Cognitive-Communication Rehabilitation for Individuals With Traumatic Brain Injury This issue of Perspectives is devoted to a discussion of four areas of cognitive-communication rehabilitation (CCR) that speech-language pathologists are typically called upon to provide to individuals with traumatic brain injury (TBI). As a unique collection of interventions, CCR is relatively young, having started in the late 1960s, and “includes ... Article
Article  |   October 01, 2002
Cognitive-Communication Rehabilitation for Individuals With Traumatic Brain Injury
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Attention, Memory & Executive Functions / Traumatic Brain Injury / Articles
Article   |   October 01, 2002
Cognitive-Communication Rehabilitation for Individuals With Traumatic Brain Injury
SIG 2 Perspectives on Neurophysiology and Neurogenic Speech and Language Disorders, October 2002, Vol. 12, 3. doi:10.1044/nnsld12.3.3
SIG 2 Perspectives on Neurophysiology and Neurogenic Speech and Language Disorders, October 2002, Vol. 12, 3. doi:10.1044/nnsld12.3.3
This issue of Perspectives is devoted to a discussion of four areas of cognitive-communication rehabilitation (CCR) that speech-language pathologists are typically called upon to provide to individuals with traumatic brain injury (TBI). As a unique collection of interventions, CCR is relatively young, having started in the late 1960s, and “includes the assessment and treatment of underlying cognitive processes (e.g., attention, memory, self-monitoring, executive function) as they interact and are manifest in communication behavior, broadly understood (listening, reading, writing, speaking, gesturing) at all levels of language (phonological, morphologic, syntactic, semantic pragmatic)” (Kennedy et al., 2002, p. x).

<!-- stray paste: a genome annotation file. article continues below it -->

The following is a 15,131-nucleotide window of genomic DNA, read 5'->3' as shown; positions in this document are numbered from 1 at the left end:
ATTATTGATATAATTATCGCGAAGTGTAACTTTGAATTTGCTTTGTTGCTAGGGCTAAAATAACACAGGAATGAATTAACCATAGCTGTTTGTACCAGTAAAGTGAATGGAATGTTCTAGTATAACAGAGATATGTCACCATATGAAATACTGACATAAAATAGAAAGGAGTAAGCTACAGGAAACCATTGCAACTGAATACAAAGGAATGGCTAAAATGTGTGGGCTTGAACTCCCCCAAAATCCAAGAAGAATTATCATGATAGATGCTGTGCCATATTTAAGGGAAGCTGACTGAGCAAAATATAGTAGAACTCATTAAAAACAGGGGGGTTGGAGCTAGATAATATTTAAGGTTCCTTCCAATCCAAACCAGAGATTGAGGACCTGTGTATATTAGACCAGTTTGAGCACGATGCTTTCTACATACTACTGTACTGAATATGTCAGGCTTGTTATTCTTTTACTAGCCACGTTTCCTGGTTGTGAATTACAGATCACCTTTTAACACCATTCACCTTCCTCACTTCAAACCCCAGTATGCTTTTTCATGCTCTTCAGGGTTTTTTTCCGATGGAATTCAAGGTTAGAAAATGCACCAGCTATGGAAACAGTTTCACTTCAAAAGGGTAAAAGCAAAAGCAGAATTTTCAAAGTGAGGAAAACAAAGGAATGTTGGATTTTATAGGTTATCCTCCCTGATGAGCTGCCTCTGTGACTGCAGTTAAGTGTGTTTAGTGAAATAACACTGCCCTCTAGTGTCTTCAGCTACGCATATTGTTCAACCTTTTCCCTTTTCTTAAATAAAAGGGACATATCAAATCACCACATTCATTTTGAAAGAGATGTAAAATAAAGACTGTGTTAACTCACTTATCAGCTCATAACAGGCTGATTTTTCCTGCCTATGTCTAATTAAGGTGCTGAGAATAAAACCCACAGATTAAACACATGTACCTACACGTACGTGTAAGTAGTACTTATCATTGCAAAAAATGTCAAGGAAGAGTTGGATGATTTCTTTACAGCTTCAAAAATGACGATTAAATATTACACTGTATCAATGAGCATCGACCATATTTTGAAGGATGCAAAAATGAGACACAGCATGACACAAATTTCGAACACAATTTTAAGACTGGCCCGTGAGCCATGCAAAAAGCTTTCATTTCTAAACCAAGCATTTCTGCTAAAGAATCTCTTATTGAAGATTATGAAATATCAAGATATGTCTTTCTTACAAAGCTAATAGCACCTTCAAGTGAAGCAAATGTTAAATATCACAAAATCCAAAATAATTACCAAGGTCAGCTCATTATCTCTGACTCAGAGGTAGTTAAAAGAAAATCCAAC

The authors describe intervention approaches (and outcomes) for attention impairments, memory disorders, discourse deficits, and challenging behavior. In the first article, Sohlberg describes five approaches for managing attention impairments after TBI, including direct attention process training, the use of metacognitive strategies, the use of external aids, environmental/task modification, and collaboration. She emphasizes the use of metacognitive strategies in combination with the other approaches. In the second article, Avery and Kennedy discuss internal and external management approaches for impaired memory, including a description of how impaired self-monitoring can interfere with making strategy decisions. We conclude with a brief discussion of when, with whom, and under what conditions various approaches can be successful. In the third article, Canniz-zaro, Coelho, and Youse discuss intervention for impaired discourse, beginning with a description of micro- and macro-structural impairments in the discourse of persons with TBI. They summarize the too few empirical studies on the efficacy and effectiveness of intervention and conclude with recommendations and a call for more empirical research. In the final article, Ylvisaker reviews the challenging behaviors associated with TBI and identifies several explanations as to why consequence-oriented approaches may fail to change behavior. Using an applied behavioral analysis approach, Ylvisaker concludes with a description of positive behavior supports (PBS), a management approach that emphasizes clients’ understanding of immediate and remote antecedents of their behavior. The four areas of CCR discussed in this newsletter only begin to address the diverse targets of intervention by speech-language pathologists. For example, intervention for executive functions, such as planning and problem solving, are well within speech-language pathology’s standard of practice with this clinical population, though not highlighted here.
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